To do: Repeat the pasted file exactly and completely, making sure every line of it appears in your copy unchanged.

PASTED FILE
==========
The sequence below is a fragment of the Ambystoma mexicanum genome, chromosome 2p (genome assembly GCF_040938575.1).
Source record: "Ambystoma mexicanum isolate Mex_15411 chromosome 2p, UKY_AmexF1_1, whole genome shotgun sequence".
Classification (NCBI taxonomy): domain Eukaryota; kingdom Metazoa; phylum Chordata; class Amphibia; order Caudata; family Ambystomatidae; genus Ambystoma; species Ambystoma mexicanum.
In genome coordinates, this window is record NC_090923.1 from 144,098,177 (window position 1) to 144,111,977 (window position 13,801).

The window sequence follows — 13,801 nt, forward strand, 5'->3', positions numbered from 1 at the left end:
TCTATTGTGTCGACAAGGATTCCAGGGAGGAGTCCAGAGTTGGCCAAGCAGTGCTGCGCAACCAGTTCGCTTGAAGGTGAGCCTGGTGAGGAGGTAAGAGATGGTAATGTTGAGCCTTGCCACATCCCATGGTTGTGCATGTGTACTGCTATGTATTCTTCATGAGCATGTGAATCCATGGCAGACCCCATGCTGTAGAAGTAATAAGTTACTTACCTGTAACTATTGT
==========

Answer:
The sequence below is a fragment of the Ambystoma mexicanum genome, chromosome 2p (genome assembly GCF_040938575.1).
Source record: "Ambystoma mexicanum isolate Mex_15411 chromosome 2p, UKY_AmexF1_1, whole genome shotgun sequence".
Classification (NCBI taxonomy): domain Eukaryota; kingdom Metazoa; phylum Chordata; class Amphibia; order Caudata; family Ambystomatidae; genus Ambystoma; species Ambystoma mexicanum.
In genome coordinates, this window is record NC_090923.1 from 144,098,177 (window position 1) to 144,111,977 (window position 13,801).

The window sequence follows — 13,801 nt, forward strand, 5'->3', positions numbered from 1 at the left end:
TCTATTGTGTCGACAAGGATTCCAGGGAGGAGTCCAGAGTTGGCCAAGCAGTGCTGCGCAACCAGTTCGCTTGAAGGTGAGCCTGGTGAGGAGGTAAGAGATGGTAATGTTGAGCCTTGCCACATCCCATGGTTGTGCATGTGTACTGCTATGTATTCTTCATGAGCATGTGAATCCATGGCAGACCCCATGCTGTAGAAGTAATAAGTTACTTACCTGTAACTATTGT